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Issue 55 - Standing Defiant

Scotland Magazine Issue 55
February 2011


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Standing Defiant

Charles Dpuglas visits Ackergill Tower, Wick

It stands defiantly on a headland overlooking Sinclair’s Bay in the far north east corner of Scotland.

Spectacularly sited on the coastal plain next to the Caithness town of Wick, Ackergill Tower is a magnificent example of a 14th century fortress which, over the past 20 years, has been transformed into a popular five star retreat for corporate events, weddings and open house parties.

But it was not always so. Ackergill Tower’s original purpose was as a defensive stronghold to protect against attack from the sea. It might seem a trifle paranoid in this day and age, but the thick stone walls still carry memories of the continual and bitter clan skirmishes that wracked this coastline for more than three centuries.

No record exists as to when the first fortification was built, although the ‘lands of Ackergill’ are first mentioned in print in the 14th century as belonging to Sir Reginald de Cheyn. This in itself is a notable association since Sir Reginald’s grandfather had occupied the office of Lord Chamberlain and was married to a niece of King John Baliol. And so it was that for three generations, the de Cheynes were involved in the struggle for the Scottish throne.

The direct male line, however, came to an abrupt end in 1350, leaving two heiresses. But all was not lost. Far from it. Mariota, the eldest, married, as his second wife, John de Keith of Raven’s Craig, second son of Sir Edward Keith, Hereditary Great Marischal of Scotland.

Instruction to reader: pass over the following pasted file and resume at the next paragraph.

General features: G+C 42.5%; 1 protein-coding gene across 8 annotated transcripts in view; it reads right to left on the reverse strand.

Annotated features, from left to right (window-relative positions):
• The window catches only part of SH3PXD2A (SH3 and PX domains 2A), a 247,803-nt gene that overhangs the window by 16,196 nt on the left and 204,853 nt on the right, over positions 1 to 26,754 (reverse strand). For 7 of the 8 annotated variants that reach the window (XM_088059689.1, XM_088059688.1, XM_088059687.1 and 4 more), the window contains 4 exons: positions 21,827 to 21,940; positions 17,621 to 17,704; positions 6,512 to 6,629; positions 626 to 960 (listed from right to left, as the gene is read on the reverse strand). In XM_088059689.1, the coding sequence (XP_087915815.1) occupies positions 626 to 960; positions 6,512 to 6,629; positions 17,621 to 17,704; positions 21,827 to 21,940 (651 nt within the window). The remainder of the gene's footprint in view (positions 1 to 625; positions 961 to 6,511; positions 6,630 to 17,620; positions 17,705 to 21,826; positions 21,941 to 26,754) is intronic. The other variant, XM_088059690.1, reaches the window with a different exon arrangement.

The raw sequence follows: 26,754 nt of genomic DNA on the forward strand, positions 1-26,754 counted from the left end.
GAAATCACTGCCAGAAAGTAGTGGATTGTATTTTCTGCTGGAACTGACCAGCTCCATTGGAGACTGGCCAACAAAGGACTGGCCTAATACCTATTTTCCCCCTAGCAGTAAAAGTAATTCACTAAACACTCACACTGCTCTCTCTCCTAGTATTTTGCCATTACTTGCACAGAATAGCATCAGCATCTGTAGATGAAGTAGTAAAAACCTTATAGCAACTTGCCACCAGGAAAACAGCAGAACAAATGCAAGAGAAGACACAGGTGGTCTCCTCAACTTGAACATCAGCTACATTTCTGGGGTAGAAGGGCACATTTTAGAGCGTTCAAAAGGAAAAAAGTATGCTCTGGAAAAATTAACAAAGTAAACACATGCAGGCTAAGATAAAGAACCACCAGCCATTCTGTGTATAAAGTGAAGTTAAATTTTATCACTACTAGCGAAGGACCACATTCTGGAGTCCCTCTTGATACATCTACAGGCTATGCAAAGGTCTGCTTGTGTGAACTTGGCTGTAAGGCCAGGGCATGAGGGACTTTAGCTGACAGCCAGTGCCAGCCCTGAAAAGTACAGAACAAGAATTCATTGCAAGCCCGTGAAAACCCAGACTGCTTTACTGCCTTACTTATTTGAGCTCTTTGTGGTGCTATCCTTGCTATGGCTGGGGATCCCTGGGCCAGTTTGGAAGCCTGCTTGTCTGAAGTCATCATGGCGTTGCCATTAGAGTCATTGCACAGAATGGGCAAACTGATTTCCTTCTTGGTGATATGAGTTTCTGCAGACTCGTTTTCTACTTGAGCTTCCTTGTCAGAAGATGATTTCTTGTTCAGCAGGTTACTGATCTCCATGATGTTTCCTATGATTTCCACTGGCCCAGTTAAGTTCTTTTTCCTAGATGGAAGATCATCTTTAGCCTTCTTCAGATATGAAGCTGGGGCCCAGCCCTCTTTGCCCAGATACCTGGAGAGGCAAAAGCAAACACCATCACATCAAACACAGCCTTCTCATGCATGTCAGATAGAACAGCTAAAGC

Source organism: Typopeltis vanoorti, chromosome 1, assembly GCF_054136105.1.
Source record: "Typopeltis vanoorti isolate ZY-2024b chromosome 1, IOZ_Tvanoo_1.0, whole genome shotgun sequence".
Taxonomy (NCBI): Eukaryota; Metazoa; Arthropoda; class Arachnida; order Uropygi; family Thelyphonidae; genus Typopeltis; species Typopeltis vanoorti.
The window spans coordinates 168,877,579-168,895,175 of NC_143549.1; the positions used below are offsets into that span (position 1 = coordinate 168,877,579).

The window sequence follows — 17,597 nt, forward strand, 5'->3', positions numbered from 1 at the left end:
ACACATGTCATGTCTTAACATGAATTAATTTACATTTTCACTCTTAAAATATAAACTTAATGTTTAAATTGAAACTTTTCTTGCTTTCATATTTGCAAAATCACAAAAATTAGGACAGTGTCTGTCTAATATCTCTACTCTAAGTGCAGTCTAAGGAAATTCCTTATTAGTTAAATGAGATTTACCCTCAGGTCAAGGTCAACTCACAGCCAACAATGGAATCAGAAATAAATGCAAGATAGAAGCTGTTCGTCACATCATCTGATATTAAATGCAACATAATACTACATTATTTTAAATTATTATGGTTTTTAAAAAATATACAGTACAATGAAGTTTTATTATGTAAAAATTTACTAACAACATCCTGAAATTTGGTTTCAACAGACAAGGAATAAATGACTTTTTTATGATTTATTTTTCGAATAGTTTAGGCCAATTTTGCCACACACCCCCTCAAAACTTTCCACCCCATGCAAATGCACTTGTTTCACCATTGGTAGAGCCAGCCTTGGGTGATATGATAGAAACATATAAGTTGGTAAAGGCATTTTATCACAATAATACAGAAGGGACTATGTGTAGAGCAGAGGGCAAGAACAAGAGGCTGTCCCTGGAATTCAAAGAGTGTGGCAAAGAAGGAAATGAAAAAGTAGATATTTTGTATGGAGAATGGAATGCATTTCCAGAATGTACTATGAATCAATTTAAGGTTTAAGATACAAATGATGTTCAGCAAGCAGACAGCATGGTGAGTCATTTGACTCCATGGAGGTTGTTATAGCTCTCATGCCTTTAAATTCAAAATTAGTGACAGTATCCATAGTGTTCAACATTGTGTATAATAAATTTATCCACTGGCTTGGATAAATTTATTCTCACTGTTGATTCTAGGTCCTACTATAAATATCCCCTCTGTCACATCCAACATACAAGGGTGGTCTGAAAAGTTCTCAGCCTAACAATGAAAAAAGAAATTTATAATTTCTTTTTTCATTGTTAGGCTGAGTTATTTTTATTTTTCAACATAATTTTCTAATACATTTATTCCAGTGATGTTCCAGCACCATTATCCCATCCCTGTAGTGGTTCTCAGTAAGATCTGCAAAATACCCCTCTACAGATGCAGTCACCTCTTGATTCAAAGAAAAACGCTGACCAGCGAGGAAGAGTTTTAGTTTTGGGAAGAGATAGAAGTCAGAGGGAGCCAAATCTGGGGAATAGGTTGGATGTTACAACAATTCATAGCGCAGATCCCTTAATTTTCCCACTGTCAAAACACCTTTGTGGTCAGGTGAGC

And it is believed, although not proven, that Ackergill Tower was built by their son and through him, their descendants continued as a separate branch of this prominent family for eight generations until Sir William Keith of Ackergill was killed at the Battle of Flodden in 1513.

During the 15th and 16th centuries, the territories of the far north east were repeatedly fought over by three major clans, the Gunns, the Keiths, and the Sinclairs, and from this period, derives the apocryphal story of Helen Gunn.

A marriage had been arranged between the beautiful Helen and another suitor, but on the eve of her wedding she was snatched from her home at Braemore, near Dunbeath, by the notorious Dugald Keith who took her to Ackergill. What transpired within those walls we shall never know but determined not to succumb to his advances, Helen flung herself from the battlements. A commemoration stone on the shoreline marks the spot where she fell.

Across the bay can also clearly be seen the remains of Girnigoe Castle, sometimes known as Castle Sinclair, a stronghold of comparative age, and it was therefore inevitable that two castles in such close proximity, should lead to strife.

The crunch came in 1547 when the wealthy and headstrong George Sinclair, fourth Earl of Caithness, seized Ackergill, taking Alexander Keith hostage. Quite what this was all about remains uncertain, but the matter was temporarily resolved when the Regent Queen Mary, mother of Mary Queen of Scots, intervened and, having returned Ackergill to the Keiths, installed the fourth Lord Oliphant as keeper and mediator.

Alas, the relative peace did not last. Seven years later, with Ackergill held by William Keith, fourth Earl Marischal, the Sinclairs were back to lay siege.

Once more they were reprimanded and told to go home, but, in the half-decade that followed, it was the Keiths themselves who began squabbling over their inheritance. Then as now, it must have been a frustrating time for absentee landlords. In 1593, Ackergill was inherited by the sixth Earl Marischal, whose stronghold was Dunottar Castle in Kincardineshire. But Robert Keith, his brother, had other ideas. He wanted Ackergill, so he seized it and occupied it by force.